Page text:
A growing East Texas population could skew population corridors

Updated: Apr. 6, 2017 at 8:07 PM CDT
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But with a growing population and increasing economic activity in Smith County and Tyler (and...
But with a growing population and increasing economic activity in Smith County and Tyler (and barring infrastructure improvements), that triangle could transition into a rectangle over the next decades. (Source: KLTV)

TYLER, TX (KLTV) - The City of Tyler, as well as Smith County, are growing. With numbers presented Thursday in the Tyler Economic Development Council's annual meeting, a growing population in East Texas could change the economic corridors in the State of Texas.

According to the TEDC, Smith County's population increased by 7.6 percent since 2010.

"There are people leaving Smith County," State of Texas Demographer Lloyd Potter said, "but there are more people that are moving into Smith County."

The City of Tyler's population has increased by 12.6 percent since 2010. Home sales are up. Property values are up. Building permit activity is up. The labor force is up. Unemployment is down and, despite lower sales tax revenue, hotel occupancy and airport traffic, the TEDC says the outlook is good.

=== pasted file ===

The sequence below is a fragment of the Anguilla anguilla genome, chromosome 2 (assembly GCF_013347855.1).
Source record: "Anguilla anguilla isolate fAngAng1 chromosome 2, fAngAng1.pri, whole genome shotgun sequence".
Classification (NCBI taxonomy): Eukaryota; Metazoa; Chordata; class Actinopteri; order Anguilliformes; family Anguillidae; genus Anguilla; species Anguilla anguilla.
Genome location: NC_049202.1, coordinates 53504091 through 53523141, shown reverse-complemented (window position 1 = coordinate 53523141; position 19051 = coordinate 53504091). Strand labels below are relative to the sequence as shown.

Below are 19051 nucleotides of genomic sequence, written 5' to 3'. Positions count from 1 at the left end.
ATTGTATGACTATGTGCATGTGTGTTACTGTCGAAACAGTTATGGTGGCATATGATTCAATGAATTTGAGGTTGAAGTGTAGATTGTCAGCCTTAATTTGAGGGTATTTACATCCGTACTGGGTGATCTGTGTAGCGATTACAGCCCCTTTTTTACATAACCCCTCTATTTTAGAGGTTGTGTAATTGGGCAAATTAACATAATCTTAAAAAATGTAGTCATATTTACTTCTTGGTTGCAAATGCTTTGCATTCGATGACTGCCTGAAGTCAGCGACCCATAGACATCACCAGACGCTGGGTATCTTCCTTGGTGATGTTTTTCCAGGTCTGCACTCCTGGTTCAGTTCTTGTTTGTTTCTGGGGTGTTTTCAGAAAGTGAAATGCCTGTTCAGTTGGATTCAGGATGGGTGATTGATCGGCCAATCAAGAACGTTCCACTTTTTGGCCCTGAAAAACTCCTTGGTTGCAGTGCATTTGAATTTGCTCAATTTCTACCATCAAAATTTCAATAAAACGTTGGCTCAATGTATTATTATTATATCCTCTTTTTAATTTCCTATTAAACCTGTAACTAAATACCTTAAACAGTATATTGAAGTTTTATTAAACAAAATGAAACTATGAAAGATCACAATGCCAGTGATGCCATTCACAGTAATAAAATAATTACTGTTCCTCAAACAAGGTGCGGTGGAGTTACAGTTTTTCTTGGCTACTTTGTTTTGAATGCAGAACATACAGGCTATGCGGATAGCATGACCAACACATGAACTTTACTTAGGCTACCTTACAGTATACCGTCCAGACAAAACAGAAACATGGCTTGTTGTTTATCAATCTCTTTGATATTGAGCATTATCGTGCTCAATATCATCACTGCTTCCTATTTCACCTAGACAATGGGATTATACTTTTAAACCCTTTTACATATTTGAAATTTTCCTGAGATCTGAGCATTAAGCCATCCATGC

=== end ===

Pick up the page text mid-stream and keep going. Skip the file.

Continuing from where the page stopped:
"It's much more positive to be able to sell a growing area than to say we're flat or declining," TEDC President and CEO Tom Mullins said.

Population growth is changing too. It's going up, but half of the growth is from people moving into the region for work. And Potter says that if it continues, the population and economic corridors of Texas could shift.

"This may evolve into making us have a population rectangle in the state," he said.

For now, the population corridors are divided into a triangle that connects San Antonio to DFW, DFW to Houston, then Houston back to San Antonio. But if population growth in Smith County continues in the next decades like it has recently, that shape could change.

"That growth pattern instead of being in a triangle from Dallas and Houston and San Antonio could stretch a little further east and become a rectangle."

The corridor would extend toward Tyler's roses, changing not only the economic output of the region, but also how business flows through the state.

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